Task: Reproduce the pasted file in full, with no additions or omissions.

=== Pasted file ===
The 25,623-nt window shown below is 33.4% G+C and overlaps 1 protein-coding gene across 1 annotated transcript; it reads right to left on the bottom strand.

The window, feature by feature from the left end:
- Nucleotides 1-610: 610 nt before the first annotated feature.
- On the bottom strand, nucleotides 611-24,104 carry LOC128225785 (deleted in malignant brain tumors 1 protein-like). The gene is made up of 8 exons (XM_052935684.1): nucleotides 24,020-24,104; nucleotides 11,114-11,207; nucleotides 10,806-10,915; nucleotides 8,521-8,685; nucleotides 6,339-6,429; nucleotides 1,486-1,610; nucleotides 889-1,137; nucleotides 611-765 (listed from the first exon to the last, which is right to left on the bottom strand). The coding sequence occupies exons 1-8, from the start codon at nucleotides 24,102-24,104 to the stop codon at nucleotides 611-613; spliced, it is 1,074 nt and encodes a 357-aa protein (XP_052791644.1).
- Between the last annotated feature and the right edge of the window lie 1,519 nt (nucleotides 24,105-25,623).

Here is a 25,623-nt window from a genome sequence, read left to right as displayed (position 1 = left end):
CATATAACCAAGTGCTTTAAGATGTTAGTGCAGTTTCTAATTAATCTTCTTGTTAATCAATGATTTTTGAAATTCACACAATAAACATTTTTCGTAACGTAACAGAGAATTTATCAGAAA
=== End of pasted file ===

The 25,623-nt window shown below is 33.4% G+C and overlaps 1 protein-coding gene across 1 annotated transcript; it reads right to left on the bottom strand.

The window, feature by feature from the left end:
- Nucleotides 1-610: 610 nt before the first annotated feature.
- On the bottom strand, nucleotides 611-24,104 carry LOC128225785 (deleted in malignant brain tumors 1 protein-like). The gene is made up of 8 exons (XM_052935684.1): nucleotides 24,020-24,104; nucleotides 11,114-11,207; nucleotides 10,806-10,915; nucleotides 8,521-8,685; nucleotides 6,339-6,429; nucleotides 1,486-1,610; nucleotides 889-1,137; nucleotides 611-765 (listed from the first exon to the last, which is right to left on the bottom strand). The coding sequence occupies exons 1-8, from the start codon at nucleotides 24,102-24,104 to the stop codon at nucleotides 611-613; spliced, it is 1,074 nt and encodes a 357-aa protein (XP_052791644.1).
- Between the last annotated feature and the right edge of the window lie 1,519 nt (nucleotides 24,105-25,623).

Here is a 25,623-nt window from a genome sequence, read left to right as displayed (position 1 = left end):
CATATAACCAAGTGCTTTAAGATGTTAGTGCAGTTTCTAATTAATCTTCTTGTTAATCAATGATTTTTGAAATTCACACAATAAACATTTTTCGTAACGTAACAGAGAATTTATCAGAAA